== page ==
One thing that is almost never mentioned is population overshoot. As of today, the world is holding around 6,602,224,175 people. In 1856, when America, credited for the first modern commercial oil well, first started pumping oil, the population was 1 billion. Between 1856 and 1930, that doubled to 2 billion. From 1930 to 1970, it doubled again to 4 billion. And now we’re at 6 billion with a growth rate of around 80 million per year.

This growth was at one point feasible because the world had enough resources to allow for it. Now, that isn’t the case.

A similar model can be seen in the deer population in California. Cali is a fairly dry state, but every now and again we have a very rainy year. Because of this rain, there is an abundance of grassy food and a correlated explosion in the deer population. However, in the following years, when we don’t have enough rain to keep the food supply constant, the excess in the population begins to starve for a lack of grass to eat.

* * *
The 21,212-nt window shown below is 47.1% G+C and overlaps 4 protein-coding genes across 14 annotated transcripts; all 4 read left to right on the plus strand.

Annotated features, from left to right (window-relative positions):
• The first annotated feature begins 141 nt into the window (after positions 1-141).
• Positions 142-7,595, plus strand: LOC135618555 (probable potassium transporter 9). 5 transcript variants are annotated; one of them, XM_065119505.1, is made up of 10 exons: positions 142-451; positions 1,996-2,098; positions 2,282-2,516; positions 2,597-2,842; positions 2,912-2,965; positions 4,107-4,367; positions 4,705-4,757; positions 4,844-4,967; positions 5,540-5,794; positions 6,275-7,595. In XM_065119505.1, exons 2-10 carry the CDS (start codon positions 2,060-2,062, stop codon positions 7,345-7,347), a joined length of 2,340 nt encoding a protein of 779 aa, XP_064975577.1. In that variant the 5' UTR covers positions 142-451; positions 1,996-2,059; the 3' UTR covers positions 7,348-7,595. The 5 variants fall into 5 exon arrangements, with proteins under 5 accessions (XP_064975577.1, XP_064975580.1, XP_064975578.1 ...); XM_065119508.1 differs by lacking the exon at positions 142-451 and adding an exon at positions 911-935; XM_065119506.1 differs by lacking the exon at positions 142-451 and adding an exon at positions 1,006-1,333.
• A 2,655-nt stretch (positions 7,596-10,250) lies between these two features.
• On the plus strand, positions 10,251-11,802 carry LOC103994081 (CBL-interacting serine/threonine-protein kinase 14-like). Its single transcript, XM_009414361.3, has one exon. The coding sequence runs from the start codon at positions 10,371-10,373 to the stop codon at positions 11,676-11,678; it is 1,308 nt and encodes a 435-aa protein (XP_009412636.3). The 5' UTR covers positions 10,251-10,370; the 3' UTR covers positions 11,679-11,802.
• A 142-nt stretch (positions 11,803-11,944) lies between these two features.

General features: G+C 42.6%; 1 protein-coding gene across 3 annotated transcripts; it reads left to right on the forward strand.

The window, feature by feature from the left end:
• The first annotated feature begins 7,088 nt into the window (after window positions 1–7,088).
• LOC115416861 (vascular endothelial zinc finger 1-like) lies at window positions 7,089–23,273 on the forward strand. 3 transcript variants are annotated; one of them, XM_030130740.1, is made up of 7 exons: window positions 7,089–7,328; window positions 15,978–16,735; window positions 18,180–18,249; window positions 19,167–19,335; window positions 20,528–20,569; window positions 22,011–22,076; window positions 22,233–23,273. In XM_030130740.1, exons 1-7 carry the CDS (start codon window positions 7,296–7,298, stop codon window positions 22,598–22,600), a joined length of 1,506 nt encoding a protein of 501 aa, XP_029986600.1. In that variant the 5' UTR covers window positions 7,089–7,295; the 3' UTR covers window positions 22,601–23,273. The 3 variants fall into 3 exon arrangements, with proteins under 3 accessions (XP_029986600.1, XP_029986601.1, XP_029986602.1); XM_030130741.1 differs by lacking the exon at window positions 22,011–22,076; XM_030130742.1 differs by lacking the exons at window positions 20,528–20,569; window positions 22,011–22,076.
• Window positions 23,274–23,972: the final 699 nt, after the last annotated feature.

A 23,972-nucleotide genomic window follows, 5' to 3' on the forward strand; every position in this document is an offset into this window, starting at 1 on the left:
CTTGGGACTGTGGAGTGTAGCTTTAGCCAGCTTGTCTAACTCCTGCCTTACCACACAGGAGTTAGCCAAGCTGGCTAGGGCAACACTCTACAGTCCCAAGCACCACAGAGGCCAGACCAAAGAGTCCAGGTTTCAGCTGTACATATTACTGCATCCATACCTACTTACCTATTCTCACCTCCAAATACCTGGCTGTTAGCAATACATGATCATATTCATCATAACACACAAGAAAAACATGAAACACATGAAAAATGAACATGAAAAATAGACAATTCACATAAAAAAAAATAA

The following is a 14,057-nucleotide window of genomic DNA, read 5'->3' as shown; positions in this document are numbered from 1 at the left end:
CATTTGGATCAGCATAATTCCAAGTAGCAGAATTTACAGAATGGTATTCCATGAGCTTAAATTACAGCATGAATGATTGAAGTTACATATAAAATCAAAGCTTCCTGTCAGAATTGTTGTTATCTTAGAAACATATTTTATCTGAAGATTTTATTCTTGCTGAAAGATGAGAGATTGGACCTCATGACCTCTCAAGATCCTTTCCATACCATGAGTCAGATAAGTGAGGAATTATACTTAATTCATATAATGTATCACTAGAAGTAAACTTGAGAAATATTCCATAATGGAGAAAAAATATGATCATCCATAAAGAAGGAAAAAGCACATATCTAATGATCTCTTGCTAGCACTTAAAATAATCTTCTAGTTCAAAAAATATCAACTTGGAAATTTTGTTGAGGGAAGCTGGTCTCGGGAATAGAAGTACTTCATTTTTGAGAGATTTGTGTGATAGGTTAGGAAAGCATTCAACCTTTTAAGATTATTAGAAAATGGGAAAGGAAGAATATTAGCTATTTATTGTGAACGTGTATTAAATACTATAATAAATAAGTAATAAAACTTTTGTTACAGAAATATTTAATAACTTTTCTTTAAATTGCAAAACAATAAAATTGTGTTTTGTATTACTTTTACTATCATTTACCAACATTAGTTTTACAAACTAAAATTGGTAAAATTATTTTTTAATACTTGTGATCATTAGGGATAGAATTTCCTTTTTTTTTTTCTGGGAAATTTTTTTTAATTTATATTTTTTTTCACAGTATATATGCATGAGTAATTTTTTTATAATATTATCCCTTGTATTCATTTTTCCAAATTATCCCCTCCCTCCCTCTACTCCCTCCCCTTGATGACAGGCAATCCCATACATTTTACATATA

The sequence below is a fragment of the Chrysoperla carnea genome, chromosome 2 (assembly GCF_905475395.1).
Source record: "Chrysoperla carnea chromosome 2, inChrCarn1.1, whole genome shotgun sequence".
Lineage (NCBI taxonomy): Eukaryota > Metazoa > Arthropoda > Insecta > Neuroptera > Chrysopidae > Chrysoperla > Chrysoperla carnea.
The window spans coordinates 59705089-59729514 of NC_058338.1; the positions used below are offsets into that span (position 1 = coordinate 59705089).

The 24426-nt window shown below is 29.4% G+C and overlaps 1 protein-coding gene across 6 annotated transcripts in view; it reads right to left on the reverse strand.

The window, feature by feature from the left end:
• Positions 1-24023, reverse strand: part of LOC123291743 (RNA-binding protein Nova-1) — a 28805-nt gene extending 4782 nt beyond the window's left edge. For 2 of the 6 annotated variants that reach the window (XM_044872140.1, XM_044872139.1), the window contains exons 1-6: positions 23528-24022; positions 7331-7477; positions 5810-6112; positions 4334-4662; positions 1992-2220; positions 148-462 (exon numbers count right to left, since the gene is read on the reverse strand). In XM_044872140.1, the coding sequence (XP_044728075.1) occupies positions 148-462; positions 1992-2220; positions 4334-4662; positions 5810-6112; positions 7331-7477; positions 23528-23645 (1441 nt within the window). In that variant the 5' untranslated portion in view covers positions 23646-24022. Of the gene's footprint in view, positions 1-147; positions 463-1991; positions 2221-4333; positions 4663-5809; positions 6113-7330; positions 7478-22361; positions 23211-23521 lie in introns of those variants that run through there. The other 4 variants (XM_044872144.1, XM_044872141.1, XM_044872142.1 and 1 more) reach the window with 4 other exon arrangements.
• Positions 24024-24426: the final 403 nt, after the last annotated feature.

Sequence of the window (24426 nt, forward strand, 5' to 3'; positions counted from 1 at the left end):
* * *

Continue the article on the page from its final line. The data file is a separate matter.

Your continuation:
I mentioned before that the world has been consuming more food than it has been producing for the last six out of seven years.

I’ll give you a minute before I say this. Breathe in.

We could actually see nearly 4 billion people starve to death in our lifetime.


Again, I’m not crazy, I’m just concerned. Actually, I’m scared. I’m scared because I don’t really know what I can do about it IF I can do anything about it. I’m scared because I have a family and friends and I don’t know what is going to happen to them. I’m scared because every alternative I can think of is screwed over by one of the things I mentioned in this piece.

Love each other. And whether you choose to keep your head in the sand like we’ve been doing for years or to be proactive, good luck.